The injury happened on a closeout from RJ Barrett of the Knicks.

The Hawks have already had chemistry and fit issues this season, and missing key players for an extended period only exacerbates the problem. Atlanta looked flat getting their doors blown off by the Knicks Wednesday night, 113-89, a game that added to a string where they have lost 5-of-7. Now they will have to find a way to right the ship without their second-best playmaker.

There also is an update on the Hawks’ play-by-play announcer Bob Rathbun.

NBA, WNBA players react to news Brittney Griner coming home

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Brittney Griner is finally coming home.

The WNBA and USA Basketball star has spent 10 months in Russian prisons — including being convicted and sent to a Russian penal colony — for having vape canisters with small amounts of cannabis oil in her luggage as she went through Russian airport security back in February. She became a political pawn in the tensions between the United States and Russia, mostly surrounding Russia’s invasion of the Ukraine, and was freed via a prisoner swap announced Thursday.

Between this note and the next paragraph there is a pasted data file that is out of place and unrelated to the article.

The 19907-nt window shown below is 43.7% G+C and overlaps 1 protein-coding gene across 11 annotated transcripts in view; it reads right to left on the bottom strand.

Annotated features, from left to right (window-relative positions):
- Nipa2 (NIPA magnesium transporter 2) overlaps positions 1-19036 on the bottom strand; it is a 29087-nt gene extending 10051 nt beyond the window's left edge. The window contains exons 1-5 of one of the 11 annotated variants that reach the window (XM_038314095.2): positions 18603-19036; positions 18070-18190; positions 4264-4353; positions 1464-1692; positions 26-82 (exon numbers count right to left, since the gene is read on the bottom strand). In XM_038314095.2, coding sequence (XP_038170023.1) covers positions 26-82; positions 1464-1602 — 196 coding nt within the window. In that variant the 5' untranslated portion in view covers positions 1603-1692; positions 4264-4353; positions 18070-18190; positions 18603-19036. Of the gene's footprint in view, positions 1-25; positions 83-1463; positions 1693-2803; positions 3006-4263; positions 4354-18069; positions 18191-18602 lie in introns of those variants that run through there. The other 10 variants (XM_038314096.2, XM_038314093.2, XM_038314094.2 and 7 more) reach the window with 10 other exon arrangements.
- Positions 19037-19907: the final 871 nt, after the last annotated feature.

The basketball world — WNBA players in particular — had worked to keep her name front and not let Griner be forgotten during this ordeal, pushing President Joe Biden and the government to reach a deal. With the news Griner was freed, NBA and WNBA players took to social media to react.

“Brittney has had to endure an unimaginable situation and we’re thrilled that she is on her way home to her family and friends,” NBA Commissioner Adam Silver said. “We thank the members of the NBA and WNBA community who never wavered in their efforts to raise awareness of Brittney’s unjust circumstances.”